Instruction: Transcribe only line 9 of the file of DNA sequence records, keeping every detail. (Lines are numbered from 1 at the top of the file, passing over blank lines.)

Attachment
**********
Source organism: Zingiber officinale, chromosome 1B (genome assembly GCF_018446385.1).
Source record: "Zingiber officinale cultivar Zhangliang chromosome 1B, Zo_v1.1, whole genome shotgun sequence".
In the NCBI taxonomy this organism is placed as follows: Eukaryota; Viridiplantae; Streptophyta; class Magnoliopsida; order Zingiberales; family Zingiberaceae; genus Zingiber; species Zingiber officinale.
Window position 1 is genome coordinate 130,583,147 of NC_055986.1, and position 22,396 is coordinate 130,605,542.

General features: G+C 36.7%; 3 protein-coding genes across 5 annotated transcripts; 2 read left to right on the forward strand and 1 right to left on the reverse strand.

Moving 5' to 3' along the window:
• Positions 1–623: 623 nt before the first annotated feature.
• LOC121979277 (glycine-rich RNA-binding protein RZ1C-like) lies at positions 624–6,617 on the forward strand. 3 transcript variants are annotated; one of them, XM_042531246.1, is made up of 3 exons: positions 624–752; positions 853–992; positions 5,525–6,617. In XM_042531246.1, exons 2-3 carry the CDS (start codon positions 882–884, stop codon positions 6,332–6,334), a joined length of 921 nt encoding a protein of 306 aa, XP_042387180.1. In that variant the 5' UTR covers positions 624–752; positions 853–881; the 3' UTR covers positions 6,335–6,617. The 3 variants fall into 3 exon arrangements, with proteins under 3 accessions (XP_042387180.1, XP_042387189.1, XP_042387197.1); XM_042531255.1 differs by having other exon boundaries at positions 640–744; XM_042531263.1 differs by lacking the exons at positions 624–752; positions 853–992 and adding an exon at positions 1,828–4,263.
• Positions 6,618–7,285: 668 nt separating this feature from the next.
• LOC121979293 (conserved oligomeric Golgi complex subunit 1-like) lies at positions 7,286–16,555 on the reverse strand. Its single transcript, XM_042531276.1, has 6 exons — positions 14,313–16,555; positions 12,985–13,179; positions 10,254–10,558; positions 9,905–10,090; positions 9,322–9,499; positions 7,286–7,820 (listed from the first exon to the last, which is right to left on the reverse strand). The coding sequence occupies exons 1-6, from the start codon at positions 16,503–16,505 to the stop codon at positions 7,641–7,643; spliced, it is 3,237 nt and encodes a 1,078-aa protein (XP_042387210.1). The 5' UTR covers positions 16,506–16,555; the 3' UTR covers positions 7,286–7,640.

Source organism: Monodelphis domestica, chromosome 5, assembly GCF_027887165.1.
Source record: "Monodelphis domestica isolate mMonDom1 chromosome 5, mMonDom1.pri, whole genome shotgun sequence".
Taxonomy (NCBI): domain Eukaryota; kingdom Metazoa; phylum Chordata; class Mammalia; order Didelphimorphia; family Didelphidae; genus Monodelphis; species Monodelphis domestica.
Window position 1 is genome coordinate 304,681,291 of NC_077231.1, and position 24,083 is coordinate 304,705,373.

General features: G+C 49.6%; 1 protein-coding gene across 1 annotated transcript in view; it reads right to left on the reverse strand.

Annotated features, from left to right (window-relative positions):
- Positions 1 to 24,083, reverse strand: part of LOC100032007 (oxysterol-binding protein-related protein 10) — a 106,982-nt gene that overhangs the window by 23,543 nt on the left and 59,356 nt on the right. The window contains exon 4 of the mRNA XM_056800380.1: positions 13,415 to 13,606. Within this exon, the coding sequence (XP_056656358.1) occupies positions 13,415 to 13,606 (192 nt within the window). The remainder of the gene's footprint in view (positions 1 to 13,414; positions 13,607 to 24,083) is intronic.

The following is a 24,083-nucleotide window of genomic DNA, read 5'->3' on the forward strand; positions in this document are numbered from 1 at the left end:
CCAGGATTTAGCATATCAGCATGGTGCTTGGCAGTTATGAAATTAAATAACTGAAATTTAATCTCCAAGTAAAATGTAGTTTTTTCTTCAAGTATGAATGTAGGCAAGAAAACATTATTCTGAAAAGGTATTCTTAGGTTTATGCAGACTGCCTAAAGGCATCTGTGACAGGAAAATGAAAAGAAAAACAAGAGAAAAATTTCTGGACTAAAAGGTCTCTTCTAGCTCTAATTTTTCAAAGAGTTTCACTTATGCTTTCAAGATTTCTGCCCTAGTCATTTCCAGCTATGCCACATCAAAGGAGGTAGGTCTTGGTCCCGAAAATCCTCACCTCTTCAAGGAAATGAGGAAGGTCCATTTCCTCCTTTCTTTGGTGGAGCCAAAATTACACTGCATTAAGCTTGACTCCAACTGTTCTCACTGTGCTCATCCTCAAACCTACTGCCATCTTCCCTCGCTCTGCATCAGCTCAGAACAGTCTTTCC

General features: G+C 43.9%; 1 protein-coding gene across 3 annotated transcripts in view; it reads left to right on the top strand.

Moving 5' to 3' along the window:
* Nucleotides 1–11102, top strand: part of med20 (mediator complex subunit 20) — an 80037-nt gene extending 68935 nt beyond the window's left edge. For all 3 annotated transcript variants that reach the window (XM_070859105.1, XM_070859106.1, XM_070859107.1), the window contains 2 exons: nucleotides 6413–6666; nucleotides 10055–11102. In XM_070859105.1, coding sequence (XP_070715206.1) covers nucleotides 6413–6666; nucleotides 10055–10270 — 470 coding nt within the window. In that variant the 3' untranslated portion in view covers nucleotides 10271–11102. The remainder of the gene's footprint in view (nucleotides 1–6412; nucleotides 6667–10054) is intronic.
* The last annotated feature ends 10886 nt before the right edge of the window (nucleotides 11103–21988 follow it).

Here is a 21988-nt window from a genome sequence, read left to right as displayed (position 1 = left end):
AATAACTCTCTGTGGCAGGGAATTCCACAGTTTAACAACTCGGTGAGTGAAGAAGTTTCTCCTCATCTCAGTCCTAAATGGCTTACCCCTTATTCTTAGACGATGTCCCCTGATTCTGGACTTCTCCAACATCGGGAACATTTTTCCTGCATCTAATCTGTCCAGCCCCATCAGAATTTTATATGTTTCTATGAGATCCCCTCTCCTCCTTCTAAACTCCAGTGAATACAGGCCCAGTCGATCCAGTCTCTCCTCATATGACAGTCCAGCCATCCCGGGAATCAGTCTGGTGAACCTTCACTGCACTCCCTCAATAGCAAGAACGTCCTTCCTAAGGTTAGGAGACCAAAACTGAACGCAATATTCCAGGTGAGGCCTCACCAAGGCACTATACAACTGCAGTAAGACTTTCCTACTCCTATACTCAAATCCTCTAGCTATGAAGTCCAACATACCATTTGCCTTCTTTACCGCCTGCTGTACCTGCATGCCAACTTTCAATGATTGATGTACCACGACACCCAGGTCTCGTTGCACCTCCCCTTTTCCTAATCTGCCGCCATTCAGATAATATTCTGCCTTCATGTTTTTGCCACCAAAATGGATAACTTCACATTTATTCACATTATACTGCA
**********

• Positions 6,618–7,285: 668 nt separating this feature from the next.